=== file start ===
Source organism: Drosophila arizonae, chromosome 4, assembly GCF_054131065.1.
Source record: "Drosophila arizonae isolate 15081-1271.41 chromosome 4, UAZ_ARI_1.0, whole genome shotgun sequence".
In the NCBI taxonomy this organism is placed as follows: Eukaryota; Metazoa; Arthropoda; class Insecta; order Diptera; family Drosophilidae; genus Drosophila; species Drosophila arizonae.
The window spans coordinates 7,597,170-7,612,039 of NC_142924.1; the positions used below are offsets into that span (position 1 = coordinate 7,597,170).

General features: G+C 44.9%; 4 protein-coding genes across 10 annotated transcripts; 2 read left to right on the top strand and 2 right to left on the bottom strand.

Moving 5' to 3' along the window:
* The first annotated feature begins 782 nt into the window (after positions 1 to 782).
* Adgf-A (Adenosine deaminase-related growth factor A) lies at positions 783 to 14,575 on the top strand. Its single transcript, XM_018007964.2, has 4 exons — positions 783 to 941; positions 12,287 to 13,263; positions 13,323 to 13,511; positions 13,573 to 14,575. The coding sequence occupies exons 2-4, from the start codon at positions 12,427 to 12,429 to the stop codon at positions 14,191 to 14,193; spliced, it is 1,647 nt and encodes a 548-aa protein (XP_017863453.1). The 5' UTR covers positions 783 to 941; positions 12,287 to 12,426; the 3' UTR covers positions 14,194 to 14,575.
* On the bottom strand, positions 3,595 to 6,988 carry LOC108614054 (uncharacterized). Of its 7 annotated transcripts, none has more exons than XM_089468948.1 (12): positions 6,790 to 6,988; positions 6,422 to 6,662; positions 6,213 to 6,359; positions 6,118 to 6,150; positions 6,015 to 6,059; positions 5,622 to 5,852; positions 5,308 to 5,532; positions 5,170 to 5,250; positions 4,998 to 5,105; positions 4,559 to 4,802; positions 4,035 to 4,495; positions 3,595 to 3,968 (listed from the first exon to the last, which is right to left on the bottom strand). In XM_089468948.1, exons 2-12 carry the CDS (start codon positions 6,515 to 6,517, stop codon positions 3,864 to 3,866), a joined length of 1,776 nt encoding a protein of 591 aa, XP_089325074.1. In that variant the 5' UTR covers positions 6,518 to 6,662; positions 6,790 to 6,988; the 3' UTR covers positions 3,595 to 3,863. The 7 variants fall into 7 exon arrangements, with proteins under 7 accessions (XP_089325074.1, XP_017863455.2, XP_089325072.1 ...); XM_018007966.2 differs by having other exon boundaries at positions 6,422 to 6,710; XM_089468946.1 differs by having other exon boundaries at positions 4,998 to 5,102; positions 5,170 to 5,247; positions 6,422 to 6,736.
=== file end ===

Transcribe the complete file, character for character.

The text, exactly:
Source organism: Drosophila arizonae, chromosome 4, assembly GCF_054131065.1.
Source record: "Drosophila arizonae isolate 15081-1271.41 chromosome 4, UAZ_ARI_1.0, whole genome shotgun sequence".
In the NCBI taxonomy this organism is placed as follows: Eukaryota; Metazoa; Arthropoda; class Insecta; order Diptera; family Drosophilidae; genus Drosophila; species Drosophila arizonae.
The window spans coordinates 7,597,170-7,612,039 of NC_142924.1; the positions used below are offsets into that span (position 1 = coordinate 7,597,170).

General features: G+C 44.9%; 4 protein-coding genes across 10 annotated transcripts; 2 read left to right on the top strand and 2 right to left on the bottom strand.

Moving 5' to 3' along the window:
* The first annotated feature begins 782 nt into the window (after positions 1 to 782).
* Adgf-A (Adenosine deaminase-related growth factor A) lies at positions 783 to 14,575 on the top strand. Its single transcript, XM_018007964.2, has 4 exons — positions 783 to 941; positions 12,287 to 13,263; positions 13,323 to 13,511; positions 13,573 to 14,575. The coding sequence occupies exons 2-4, from the start codon at positions 12,427 to 12,429 to the stop codon at positions 14,191 to 14,193; spliced, it is 1,647 nt and encodes a 548-aa protein (XP_017863453.1). The 5' UTR covers positions 783 to 941; positions 12,287 to 12,426; the 3' UTR covers positions 14,194 to 14,575.
* On the bottom strand, positions 3,595 to 6,988 carry LOC108614054 (uncharacterized). Of its 7 annotated transcripts, none has more exons than XM_089468948.1 (12): positions 6,790 to 6,988; positions 6,422 to 6,662; positions 6,213 to 6,359; positions 6,118 to 6,150; positions 6,015 to 6,059; positions 5,622 to 5,852; positions 5,308 to 5,532; positions 5,170 to 5,250; positions 4,998 to 5,105; positions 4,559 to 4,802; positions 4,035 to 4,495; positions 3,595 to 3,968 (listed from the first exon to the last, which is right to left on the bottom strand). In XM_089468948.1, exons 2-12 carry the CDS (start codon positions 6,515 to 6,517, stop codon positions 3,864 to 3,866), a joined length of 1,776 nt encoding a protein of 591 aa, XP_089325074.1. In that variant the 5' UTR covers positions 6,518 to 6,662; positions 6,790 to 6,988; the 3' UTR covers positions 3,595 to 3,863. The 7 variants fall into 7 exon arrangements, with proteins under 7 accessions (XP_089325074.1, XP_017863455.2, XP_089325072.1 ...); XM_018007966.2 differs by having other exon boundaries at positions 6,422 to 6,710; XM_089468946.1 differs by having other exon boundaries at positions 4,998 to 5,102; positions 5,170 to 5,247; positions 6,422 to 6,736.